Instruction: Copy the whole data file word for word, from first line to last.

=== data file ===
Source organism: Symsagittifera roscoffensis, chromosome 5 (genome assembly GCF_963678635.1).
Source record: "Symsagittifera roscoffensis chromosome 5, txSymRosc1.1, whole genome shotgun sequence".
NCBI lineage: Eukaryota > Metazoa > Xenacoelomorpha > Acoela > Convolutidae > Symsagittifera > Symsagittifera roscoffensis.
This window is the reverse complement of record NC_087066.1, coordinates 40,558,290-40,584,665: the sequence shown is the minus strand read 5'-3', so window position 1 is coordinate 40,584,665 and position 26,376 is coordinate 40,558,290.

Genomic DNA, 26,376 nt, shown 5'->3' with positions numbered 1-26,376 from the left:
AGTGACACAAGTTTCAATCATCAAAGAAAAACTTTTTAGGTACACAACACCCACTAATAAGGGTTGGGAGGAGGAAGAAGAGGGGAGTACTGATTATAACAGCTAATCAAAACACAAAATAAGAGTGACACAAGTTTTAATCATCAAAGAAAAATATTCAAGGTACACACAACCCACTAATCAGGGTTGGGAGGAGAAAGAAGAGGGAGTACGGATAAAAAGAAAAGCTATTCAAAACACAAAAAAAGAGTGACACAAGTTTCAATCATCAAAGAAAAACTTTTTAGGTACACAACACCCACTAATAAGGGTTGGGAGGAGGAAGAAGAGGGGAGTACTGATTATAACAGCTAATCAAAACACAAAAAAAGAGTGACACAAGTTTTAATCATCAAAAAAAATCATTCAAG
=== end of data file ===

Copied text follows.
Source organism: Symsagittifera roscoffensis, chromosome 5 (genome assembly GCF_963678635.1).
Source record: "Symsagittifera roscoffensis chromosome 5, txSymRosc1.1, whole genome shotgun sequence".
NCBI lineage: Eukaryota > Metazoa > Xenacoelomorpha > Acoela > Convolutidae > Symsagittifera > Symsagittifera roscoffensis.
This window is the reverse complement of record NC_087066.1, coordinates 40,558,290-40,584,665: the sequence shown is the minus strand read 5'-3', so window position 1 is coordinate 40,584,665 and position 26,376 is coordinate 40,558,290.

Genomic DNA, 26,376 nt, shown 5'->3' with positions numbered 1-26,376 from the left:
AGTGACACAAGTTTCAATCATCAAAGAAAAACTTTTTAGGTACACAACACCCACTAATAAGGGTTGGGAGGAGGAAGAAGAGGGGAGTACTGATTATAACAGCTAATCAAAACACAAAATAAGAGTGACACAAGTTTTAATCATCAAAGAAAAATATTCAAGGTACACACAACCCACTAATCAGGGTTGGGAGGAGAAAGAAGAGGGAGTACGGATAAAAAGAAAAGCTATTCAAAACACAAAAAAAGAGTGACACAAGTTTCAATCATCAAAGAAAAACTTTTTAGGTACACAACACCCACTAATAAGGGTTGGGAGGAGGAAGAAGAGGGGAGTACTGATTATAACAGCTAATCAAAACACAAAAAAAGAGTGACACAAGTTTTAATCATCAAAAAAAATCATTCAAG